Reports are circulating about the use of different Russian weapons systems by Armenia and Azerbaijan in the Nagorno-Karabakh conflict zone. The point to pay attention to is that Russia provided such armaments to both sides as part of its “military diplomacy”. This term generally refers to Moscow’s strategy of supporting a “balance of power” between rival states through arms sales to both in the hopes that neither of them would provoke another round of hostilities with the other. The intent is to promote a political solution to the issue instead of a military one, but that policy hasn’t succeeded in the South Caucasus as recent events prove.
Armenia’s attack against Azerbaijan late last month provoked Baku’s ongoing counteroffensive. Yerevan wrongly felt emboldened by Moscow’s armaments and believed that it could rely on Russian support for its aggressive actions. Even worse, it’s nowadays abusing these weapons to carry out war crimes against Azerbaijani civilians far from the conflict zone. By contrast, Azerbaijan is putting its weapons systems from Russia and other suppliers to their proper use in defending its people in line with Article 51 of the UNSC Charter. In addition, the new reality that President Aliyev created is that Azerbaijan is now actively implementing the UNSC Resolutions.
This dynamic throws Russia into a dilemma, albeit one that it didn’t ever intend to be in. Russian decision makers thought that their weapons would be used for defensive purposes by both sides, not abused for aggressive ones like Armenia has done. Since Yerevan is committing war crimes with these same Russian weapons, these optics could in turn be exploited by Moscow’s rivals to provocatively claim that President Putin himself is personally responsible for those killings. That’s not true at all, but in order to preemptively deflect from such false allegations, Russia would do well to make a public statement on this issue.
The worst-case scenario would be that disgruntled Armenians, angry that Russia didn’t launch a Syrian-like conventional military intervention in their support, allege that Russian servicemen either operated or supervised the firing of weapons systems responsible for war crimes. Although there is absolutely no evidence to suggest that this is the case, the accusations themselves might be irresistible for Russia’s rivals, who could eagerly pick them up and amplify them across the world in a new phase of information warfare against Moscow. The US might even use such claims as the pretext for imposing more sanctions against Russia, especially under a Biden presidency.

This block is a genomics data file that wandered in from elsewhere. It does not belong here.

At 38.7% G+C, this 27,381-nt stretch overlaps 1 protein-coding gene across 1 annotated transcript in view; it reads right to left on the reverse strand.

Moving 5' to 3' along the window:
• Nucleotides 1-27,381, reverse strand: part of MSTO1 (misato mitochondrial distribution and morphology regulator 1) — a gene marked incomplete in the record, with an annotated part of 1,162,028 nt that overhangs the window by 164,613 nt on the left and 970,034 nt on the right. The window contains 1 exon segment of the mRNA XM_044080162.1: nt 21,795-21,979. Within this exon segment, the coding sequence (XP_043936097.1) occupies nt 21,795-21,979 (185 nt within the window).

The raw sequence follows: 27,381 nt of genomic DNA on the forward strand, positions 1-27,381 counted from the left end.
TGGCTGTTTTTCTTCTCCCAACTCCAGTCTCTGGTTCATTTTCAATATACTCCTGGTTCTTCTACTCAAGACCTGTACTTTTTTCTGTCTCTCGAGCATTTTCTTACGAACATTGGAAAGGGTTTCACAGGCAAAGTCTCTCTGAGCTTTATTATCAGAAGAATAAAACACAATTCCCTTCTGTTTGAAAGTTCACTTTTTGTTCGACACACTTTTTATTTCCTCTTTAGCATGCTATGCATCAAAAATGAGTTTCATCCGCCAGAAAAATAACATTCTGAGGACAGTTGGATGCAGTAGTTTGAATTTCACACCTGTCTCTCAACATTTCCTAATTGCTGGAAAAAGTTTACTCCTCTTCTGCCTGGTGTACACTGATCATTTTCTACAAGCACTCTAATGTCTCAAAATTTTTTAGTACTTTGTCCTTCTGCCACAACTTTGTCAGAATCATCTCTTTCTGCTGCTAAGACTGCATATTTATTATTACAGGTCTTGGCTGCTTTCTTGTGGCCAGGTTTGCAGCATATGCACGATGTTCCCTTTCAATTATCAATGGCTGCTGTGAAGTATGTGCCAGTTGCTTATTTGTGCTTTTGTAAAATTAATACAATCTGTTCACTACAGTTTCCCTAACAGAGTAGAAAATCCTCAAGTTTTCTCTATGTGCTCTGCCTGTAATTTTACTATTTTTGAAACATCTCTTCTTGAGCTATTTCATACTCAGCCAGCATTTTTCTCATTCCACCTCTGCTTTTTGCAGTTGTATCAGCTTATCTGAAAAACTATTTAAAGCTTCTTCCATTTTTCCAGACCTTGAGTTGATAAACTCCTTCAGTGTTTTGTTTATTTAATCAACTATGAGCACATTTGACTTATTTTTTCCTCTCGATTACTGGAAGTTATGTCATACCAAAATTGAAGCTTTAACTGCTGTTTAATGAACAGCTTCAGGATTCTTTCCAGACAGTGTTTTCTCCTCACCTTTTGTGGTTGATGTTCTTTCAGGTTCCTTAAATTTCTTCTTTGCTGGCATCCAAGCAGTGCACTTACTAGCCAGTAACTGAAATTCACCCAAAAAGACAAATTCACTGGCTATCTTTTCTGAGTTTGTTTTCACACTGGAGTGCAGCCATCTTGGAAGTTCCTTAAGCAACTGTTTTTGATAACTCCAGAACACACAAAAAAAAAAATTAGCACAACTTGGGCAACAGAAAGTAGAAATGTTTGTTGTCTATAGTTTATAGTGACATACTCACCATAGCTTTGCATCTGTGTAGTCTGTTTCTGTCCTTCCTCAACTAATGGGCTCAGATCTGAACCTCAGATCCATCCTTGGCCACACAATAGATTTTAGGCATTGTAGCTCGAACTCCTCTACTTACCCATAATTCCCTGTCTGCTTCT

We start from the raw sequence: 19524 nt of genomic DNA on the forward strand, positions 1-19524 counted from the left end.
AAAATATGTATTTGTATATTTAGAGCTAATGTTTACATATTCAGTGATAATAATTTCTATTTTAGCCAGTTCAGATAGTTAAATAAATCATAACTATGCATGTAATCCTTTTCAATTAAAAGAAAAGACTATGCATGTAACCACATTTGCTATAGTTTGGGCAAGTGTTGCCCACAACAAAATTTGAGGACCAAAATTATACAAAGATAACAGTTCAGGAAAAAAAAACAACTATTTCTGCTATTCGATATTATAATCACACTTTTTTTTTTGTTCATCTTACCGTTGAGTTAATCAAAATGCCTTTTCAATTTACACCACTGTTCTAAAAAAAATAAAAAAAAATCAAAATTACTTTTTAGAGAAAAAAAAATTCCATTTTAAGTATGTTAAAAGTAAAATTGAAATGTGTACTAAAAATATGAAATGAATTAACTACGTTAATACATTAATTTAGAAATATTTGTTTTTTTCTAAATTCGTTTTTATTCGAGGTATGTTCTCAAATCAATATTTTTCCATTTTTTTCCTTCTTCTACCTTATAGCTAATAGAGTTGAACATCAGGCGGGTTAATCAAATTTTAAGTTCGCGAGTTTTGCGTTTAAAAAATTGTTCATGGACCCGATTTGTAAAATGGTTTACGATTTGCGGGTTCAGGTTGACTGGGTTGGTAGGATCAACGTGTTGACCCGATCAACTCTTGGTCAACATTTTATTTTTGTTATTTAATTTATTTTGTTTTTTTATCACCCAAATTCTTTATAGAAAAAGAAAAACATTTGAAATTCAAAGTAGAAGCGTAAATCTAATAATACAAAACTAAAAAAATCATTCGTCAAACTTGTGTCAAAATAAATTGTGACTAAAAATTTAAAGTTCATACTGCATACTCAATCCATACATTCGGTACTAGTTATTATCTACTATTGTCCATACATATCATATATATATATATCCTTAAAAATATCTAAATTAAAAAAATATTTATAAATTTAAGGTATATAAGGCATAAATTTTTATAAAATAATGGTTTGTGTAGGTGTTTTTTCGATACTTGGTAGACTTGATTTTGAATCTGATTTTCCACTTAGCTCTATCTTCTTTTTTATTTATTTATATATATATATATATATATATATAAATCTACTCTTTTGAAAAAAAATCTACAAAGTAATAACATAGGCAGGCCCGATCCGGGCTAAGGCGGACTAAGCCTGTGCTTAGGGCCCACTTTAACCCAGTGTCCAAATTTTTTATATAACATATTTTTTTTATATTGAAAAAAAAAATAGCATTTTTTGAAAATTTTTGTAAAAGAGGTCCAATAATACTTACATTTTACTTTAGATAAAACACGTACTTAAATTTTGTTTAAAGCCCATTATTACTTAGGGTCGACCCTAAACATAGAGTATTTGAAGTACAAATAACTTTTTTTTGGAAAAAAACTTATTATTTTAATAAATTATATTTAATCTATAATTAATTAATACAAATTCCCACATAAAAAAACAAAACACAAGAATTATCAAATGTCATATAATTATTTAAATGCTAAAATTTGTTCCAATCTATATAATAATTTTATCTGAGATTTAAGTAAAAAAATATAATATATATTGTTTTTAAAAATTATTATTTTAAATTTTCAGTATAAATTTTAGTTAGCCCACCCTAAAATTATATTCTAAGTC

Russia believes that it can “balance” its relations with Armenia and Azerbaijan without being forced to take a side in their ongoing hostilities, but its silence on the issue of its weapons being abused by Armenia to commit war crimes risks having others misinterpret its grand strategic intentions. For this reason and taking into account the sensitivity of its “balancing” act, Russia is encouraged to issue a general statement saying that its arms mustn’t be used to commit war crimes. Although the ambiguity of such wording might be interpreted to mean that it’s implying blame on both parties, it’s unrealistic to expect it to condemn Armenia by name.
That would of course be the best-case scenario which would send an unequivocal message that it condemns Armenia’s war crimes and would thus put immense pressure on Yerevan to stop, but it might also backfire in the sense of provoking an ultra-nationalist anti-Russian reaction in the landlocked South Caucasus country. That might inadvertently result in Armenia more decisively pivoting towards the West at the expense of its traditional relations with Russia on the false pretext that its CSTO ally is “abandoning” or “betraying” it. Even so, Russia would be showing the international community that it’s a responsible arms supplier.
With this in mind, Moscow’s decision makers must weigh the pros and cons of each option: remaining silent, issuing an ambiguous statement, or publicly condemning Armenia. It’s Russia’s sovereign right to react however it believes is best for its interests, but it’s arguably better for it to say something instead of nothing at all. Its “military diplomacy” hasn’t succeeded as intended in this case despite other examples such as its practice with regards to China and India hitherto maintaining the “balance of power” between them. In order to protect its international reputation, Russia should declare that its arms shouldn’t be used for committing war crimes.
Andrew Korybko is a political analyst, radio host, and regular contributor to several online outlets. He specializes in Russian affairs and geopolitics, specifically the US strategy in Eurasia. The views expressed in this article are the authors own and do not necessarily reflect the editorial policy of Global Village Space.